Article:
Behind every advert you see online (and lot’s of content you might not realise is an advert), there’s a commercial deal that’s been struck between the Advertiser (the guy with something to sell) and the Publisher (the guy who has an audience to sell to).
The technology behind this is a mish-mash of tracking codes, ad-serving software, web analytics and offline systems but somewhere along the line money changes hands and those deals are typically agreed along one of these lines:
Tenancy Agreement: The advertiser pays the publisher a fixed sum of money for an agreed time and pays regardless of how many people see or click the ad.
Cost Per Mille (CPM): The advertiser pays the publisher an agreed amount per thousand times the advertiser’s advert is shown. Each time it’s rendered to the user is called an ‘impression’. Don’t ask why it’s in French, it just is.
Cost Per Click (CPC): The advertiser pays every time a user clicks their ad, often set on an auction basis.
Cost Per Action / Cost Per Lead: The advertiser pays the publisher not when a user buys, but when they take some action. For example a deal where a bank pays a commision for each loan application rather than for every issued loan.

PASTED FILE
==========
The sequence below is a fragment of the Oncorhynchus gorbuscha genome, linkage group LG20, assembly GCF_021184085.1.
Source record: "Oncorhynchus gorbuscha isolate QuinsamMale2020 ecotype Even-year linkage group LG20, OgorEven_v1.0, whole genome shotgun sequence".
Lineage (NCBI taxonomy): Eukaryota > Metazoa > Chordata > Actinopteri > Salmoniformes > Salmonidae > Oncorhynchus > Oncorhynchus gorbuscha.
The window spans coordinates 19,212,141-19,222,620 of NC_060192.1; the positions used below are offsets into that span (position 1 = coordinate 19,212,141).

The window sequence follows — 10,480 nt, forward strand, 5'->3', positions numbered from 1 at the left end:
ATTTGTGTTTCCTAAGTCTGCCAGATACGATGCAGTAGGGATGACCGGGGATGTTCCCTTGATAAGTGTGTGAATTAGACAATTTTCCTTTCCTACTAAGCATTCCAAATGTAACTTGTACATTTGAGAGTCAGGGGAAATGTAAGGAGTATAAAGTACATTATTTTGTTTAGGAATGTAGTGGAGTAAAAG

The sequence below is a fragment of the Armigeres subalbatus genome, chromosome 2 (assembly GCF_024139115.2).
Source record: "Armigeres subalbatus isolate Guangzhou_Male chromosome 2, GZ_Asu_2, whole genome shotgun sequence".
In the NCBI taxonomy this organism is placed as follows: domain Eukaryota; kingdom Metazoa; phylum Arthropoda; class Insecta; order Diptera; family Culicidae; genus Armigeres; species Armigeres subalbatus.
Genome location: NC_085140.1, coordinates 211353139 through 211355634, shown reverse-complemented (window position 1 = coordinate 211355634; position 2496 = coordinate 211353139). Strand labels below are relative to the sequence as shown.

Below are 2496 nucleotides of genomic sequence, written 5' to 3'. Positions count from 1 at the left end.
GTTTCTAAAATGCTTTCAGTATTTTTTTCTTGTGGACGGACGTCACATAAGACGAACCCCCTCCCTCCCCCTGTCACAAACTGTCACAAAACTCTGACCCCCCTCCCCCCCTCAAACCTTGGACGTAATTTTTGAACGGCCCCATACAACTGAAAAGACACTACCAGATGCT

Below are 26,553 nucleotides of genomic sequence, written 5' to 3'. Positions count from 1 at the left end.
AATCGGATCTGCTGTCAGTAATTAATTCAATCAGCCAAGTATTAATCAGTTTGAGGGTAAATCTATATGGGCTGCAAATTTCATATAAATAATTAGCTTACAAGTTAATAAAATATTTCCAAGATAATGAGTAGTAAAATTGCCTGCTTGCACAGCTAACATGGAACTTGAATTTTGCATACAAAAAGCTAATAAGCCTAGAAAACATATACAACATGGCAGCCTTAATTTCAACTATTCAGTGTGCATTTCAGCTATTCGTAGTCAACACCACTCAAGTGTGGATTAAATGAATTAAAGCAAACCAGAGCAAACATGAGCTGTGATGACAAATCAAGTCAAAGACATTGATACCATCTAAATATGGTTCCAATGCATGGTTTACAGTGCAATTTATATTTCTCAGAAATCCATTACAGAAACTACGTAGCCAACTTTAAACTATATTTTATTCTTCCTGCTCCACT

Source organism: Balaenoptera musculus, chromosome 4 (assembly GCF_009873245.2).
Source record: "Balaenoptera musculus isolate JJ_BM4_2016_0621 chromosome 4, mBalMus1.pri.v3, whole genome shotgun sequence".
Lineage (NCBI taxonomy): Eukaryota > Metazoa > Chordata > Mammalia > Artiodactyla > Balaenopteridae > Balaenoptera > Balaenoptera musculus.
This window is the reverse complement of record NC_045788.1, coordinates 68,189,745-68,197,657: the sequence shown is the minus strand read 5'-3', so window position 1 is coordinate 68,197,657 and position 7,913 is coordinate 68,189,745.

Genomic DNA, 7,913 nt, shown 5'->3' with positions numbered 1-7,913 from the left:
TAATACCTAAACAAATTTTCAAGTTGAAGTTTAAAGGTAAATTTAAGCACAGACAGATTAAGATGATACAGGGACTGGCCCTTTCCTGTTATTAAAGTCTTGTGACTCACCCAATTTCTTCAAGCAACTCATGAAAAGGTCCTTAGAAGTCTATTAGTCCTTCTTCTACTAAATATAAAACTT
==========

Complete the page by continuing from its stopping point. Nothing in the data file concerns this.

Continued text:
Cost Per Sale: The advertiser pays the publisher only when the user buys the product. Sometimes a flat rate, but in e-commerce it’s usually a percentage of the value of a sale.
Revenue Share: For products and services where the user pays over time, the advertiser pays the publisher nothing up front but pays a percentage of the value of that customer over time.
These are the major examples of what are usually called ‘buying metrics’, more exotic examples and complicated hybrids exist, but these six are the basic tools in any advertiser or publisher’s negotiating armoury.
How does this relate to social?
Social media is often seen as an ‘organic’ medium where users filter out ‘pushy’ commercial messages, but all those servers full of drunken party pictures, tweets and videos of hilarious cats need to be paid for somehow and advertisers pay your favourite social media sites using these very same buying metrics:
LinkedIn: CPC & CPM display ads on Profile pages and the homepage
YouTube: CPC & CPM for display ads on video pages, tenancy agreements for the homepage, CPC for transparent overlays on videos and fixed fees for an advertiser to have a customised ‘brand channel’.
Facebook: CPC & CPM dispay ads around content
Twitter: Cost Per ‘Engagement’ i.e. a cost per click, retweet and CPC agreement for Promoted Tweets’
Some people might say this is a bad thing, but few people object to ads in between TV programs or in their newspaper – this is just the latest manifestation of a very old business model indeed – trading eyeballs for cold hard cash!